Working Mom: Why you deserve to be happy and questions to ask yourself if you’re not


In my last post, Can working moms really have it all, I said I would write some posts about how working moms can plan and create their ideal work/life balance.  However, I think there’s one question that many moms need to ask themselves first: do I really deserve to be happy?  Of course, the answer is YES.  It seems so obvious, yet after having children, we become accustomed to putting their needs first.  Sometimes, we feel that we can’t put their needs first because we must earn an income to support them.  Either way, our own happiness can get put on the back burner.

When I was contemplating leaving my teaching position last year, thinking about my own happiness made me feel guilty.  I was surrounded by other teachers who were experiencing the same situation I was, and still managed to stay positive and enthusiastic.  What was my problem? I wondered.  Why couldn’t I just put on a happy face and plug through, for the sake of my steady income, for the sake of my students?  Thinking about leaving to make myself happier only made me feel selfish.

Finally I came to realize that not only did I deserve to be happy, but that my happiness would benefit my whole family.  As the saying goes,

If Mama Ain't Happy Ain't Nobody Happy
In my constant state of stress and unhappiness, I had less patience for my children.  My discontent was affecting everyone in the family.  Though I still miss my students, I know every day that I made the right decision, not only because I’m happier, but my whole family is happier.
So what if you are unhappy in your current work situation?  Is it always necessary to quit your job and work from home?  Absolutely not.  Career coaches often suggest that clients look at the LEAST amount of change that would make them happy.  Here are some questions to ask yourself:

Would I be satisfied with a promotion, or even a lateral move to a new position?

Do I just need a new supervisor, or is it time to leave my job?

If it’s time to leave, do I need a new company, or a whole new career?

What is our family’s financial ability to handle risk?

Do I really want to work for  myself?

Feeling unhappy in your current situation drains your energy and makes it difficult to take care of your own needs, as well as those of your family.  On top of that, uncertainty about the future can be overwhelming.  Taking some quiet time to answer these questions is a great place to start the process of achieving your ideal work/family balance.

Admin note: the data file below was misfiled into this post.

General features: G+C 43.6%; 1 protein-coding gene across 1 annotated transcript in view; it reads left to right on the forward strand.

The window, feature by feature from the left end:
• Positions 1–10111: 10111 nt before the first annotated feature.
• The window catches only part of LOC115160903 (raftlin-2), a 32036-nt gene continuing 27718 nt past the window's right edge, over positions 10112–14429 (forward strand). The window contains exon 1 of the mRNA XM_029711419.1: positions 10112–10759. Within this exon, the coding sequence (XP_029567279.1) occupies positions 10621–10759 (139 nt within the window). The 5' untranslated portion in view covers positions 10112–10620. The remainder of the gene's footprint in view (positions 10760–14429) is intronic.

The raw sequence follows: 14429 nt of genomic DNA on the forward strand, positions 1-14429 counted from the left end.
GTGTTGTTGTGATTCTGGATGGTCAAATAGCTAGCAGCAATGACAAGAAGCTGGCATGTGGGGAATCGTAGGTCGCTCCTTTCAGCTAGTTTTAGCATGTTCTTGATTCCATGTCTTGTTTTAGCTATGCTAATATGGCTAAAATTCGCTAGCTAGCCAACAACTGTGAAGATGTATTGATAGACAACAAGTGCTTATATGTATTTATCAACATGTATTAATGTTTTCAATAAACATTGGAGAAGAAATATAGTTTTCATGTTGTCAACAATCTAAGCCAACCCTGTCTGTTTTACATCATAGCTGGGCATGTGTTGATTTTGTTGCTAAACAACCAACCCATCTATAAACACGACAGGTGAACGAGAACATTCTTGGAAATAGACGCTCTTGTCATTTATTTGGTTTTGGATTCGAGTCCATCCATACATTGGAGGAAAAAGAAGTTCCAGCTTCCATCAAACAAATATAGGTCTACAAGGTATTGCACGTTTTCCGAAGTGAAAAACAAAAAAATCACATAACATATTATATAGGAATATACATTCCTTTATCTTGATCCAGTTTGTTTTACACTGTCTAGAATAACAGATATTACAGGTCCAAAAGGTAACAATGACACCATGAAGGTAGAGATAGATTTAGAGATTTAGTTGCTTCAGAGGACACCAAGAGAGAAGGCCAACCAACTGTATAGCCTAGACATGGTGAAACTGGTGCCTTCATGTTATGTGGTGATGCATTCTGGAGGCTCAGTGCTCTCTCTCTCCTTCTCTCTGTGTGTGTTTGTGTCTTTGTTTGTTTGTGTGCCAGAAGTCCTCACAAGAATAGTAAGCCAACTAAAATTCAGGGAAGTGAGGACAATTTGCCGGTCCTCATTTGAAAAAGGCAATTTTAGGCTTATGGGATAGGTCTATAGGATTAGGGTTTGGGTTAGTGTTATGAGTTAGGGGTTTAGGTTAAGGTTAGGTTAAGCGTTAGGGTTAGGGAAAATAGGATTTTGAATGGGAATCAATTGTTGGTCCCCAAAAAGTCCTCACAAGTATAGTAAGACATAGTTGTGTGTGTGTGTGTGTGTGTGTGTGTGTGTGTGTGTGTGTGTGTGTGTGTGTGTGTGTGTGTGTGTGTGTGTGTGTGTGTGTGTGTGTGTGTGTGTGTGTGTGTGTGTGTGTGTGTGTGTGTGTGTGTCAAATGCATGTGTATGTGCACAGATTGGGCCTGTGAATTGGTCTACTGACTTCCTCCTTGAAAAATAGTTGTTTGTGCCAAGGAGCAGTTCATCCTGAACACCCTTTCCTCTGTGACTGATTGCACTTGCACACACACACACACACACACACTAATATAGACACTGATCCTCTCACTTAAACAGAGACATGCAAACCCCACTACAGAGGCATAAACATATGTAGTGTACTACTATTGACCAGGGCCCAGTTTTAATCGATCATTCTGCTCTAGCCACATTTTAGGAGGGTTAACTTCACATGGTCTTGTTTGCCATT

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Can working moms really have it all?


In talking with my clients and friends, it seems there’s one wish most of us have in common:  to “have it all”.  We  want quality time with our kids, to be a real, caring, patient mother.  We also want a career – not just a job, not just to help with the family finances, but something fulfilling – a purpose.  If not our mothers, certainly our grandmothers were expected to feel that being a mother was purpose enough.  And it is.  But even my grandmothers worked outside the home when their children were older.  Womanhood, and motherhood, is fraught with changing seasons.  Sometimes we can work this to our advantage.  Because I didn’t have kids until my 30’s, I had already been Mary Tyler Moore or Ally McBeal, the independent career woman.  I chose to stay home with my kids, feeling that I’d waited a long time for this experience, and I wanted to enjoy it fully.

That decision was immensely rewarding and unexpectedly difficult.  I missed interacting with other adults.  I felt guilty that I wasn’t contributing financially.  However, I knew it was a season, and that I would go back to work as soon as my kids were in school.  I was a teacher, so I assumed this would be somewhat easier than it is for many working moms; after all, I would basically working the same hours and days that they were in school.  This worked well when I was an Instructional Coach because I didn’t have any “take home” work.  However, when we moved for my husband’s career, I landed back in the classroom, which was much harder.  I felt like I had to make an almost nightly choice between helping my kids with their homework or doing mine – lesson planning and grading.  In the end, I felt like I wasn’t doing a good job anywhere:  I was emotionally drained, all my patience used up at school and none left for the two kids dearest to me – my own.  And I felt like I was always behind at work – that I could always be working harder, doing more.  It wasn’t working.  Something needed to change.
This is the dilemma of so many working moms:  how to have a fulfilling, rewarding career, and be a fantastic (not just ok) mom to their kids.  But there are inevitable trade-offs.  Rewarding careers often require a lot of commitment.  Is it possible to “have it all”?  Maybe not in the purest sense.  There are only 24 hours in the day, and we must make choices about how we spend them.  That being said, when we stop to really examine our priorities and we’re willing to sacrifice a few things that don’t measure up, we can come very, very close.  Employers are becoming more and more open to alternative working arrangements; a couple of my close friends negotiated a job-share when their kids were little so that they could each work half-time and spend the other half at home.  More and more companies are open to telecommuting or offering more quality childcare options.  Also, many women are figuring out how to work from home.  While writing this post, I ran across an infographic stating that “96% of professional women believe having it all is attainable”.  With that kind of optimism, surely many women have figured this one out.

In the next few weeks, I’ll post some questions to ask yourself when planning your ideal work/family balance, and ideas for making it a reality.